by Ilyse Hogue
from AlterNet Website
The article hit the nail on the head when it comes to Beck's paranoiac propaganda.
Seddon, however, misses the broader danger of the Murdoch-owned Fox News:
Consider the facts:
So where Seddon pointed to a fabled minority audience of "not-so-bright… American citizens", Fox is instead popular among a wide swath of well-educated, contributing members of society.
Fox's audience includes your neighbor, your
cousin and the guy in front of you in line every morning at Starbucks.
It is the result of a sophisticated strategy to
gain market dominance through an almost monopolistic aggregation of media
platforms in individual markets, an aggressive strategy of cross-marketing
between entertainment and news, and a
systematic denigration by Fox News on air
of all other outlets.
Since President Obama took office, Fox has succeeded not only in spreading misinformation and lies, but also in entrenching those fictions so that its audience relates to them as irrefutable fact. One in four Americans believes "most or all" of what's said on Fox News, despite Fox's fabrication of everything from death panels to Climategate.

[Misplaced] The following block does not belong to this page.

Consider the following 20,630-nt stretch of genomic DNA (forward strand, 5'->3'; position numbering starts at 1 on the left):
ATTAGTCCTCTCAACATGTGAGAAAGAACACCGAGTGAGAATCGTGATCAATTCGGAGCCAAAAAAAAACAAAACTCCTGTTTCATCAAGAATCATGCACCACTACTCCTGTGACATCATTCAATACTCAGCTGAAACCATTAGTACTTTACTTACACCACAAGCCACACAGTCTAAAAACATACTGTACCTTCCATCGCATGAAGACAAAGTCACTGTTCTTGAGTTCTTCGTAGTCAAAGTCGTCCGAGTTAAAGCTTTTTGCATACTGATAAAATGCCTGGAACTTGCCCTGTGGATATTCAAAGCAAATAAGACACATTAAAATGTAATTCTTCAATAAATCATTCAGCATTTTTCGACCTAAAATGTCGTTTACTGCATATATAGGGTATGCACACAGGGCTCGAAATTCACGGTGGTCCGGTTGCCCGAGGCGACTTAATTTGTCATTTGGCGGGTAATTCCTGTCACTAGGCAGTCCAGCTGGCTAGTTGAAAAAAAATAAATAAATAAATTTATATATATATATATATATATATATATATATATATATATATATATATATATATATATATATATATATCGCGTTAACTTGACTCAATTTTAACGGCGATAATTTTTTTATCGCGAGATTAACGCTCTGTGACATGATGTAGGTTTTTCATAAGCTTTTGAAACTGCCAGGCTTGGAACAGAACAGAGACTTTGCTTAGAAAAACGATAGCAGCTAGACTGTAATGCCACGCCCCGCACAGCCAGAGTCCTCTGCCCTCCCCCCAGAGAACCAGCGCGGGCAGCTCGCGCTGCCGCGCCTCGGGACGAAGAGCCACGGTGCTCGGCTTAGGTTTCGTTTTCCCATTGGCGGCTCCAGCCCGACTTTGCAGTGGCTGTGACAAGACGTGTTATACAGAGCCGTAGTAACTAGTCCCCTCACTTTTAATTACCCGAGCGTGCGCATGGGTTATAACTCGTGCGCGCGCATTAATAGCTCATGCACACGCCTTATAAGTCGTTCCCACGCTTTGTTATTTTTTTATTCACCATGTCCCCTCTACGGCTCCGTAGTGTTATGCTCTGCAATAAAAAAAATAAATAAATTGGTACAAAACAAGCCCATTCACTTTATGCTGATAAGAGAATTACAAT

(Coined by Sarah Palin, the term "death panels" - an inaccurate claim that the healthcare reform bill would require end-of-life counseling - was picked up by Fox to advance the provocative and false threat that the government would,
Climategate is Fox's name for the so-called
scandal in which emails - stolen and then distorted - from the UK's Climate
Research Unit suggested that "scientists are fudging data to make their case
for global warming", when the "evidence isn't really there.")
Fox spent disproportionate airtime rallying people to join the Tea Party, the radical right group that was formed in the wake of the presidential election in 2008. Over ten days in April of 2009, Fox aired 107 ads for its coverage of Tea Party protests and, in that same time period, featured at least 20 segments on the upcoming protests.
By contrast, in the recent legislative battle
over collective bargaining rights in Wisconsin, Fox called the protesting
union supporters a "shrieking leftist mob".
What's sinister here is not the change of power
- the response of an unsatisfied American populace is, indeed, "vote another
guy in" - but the very deliberate manufacturing of that change by a force
masquerading as a reputable news outlet.
As political and opinion leaders think through what this would mean for their country, they should carefully consider not only Fox's worst instances of propagandizing, but also the potential British audience for such misinformation. And, most likely, they need look no further than their flatmate.
Seddon warns in Tribune that,
Let me end here with a counter-admonition: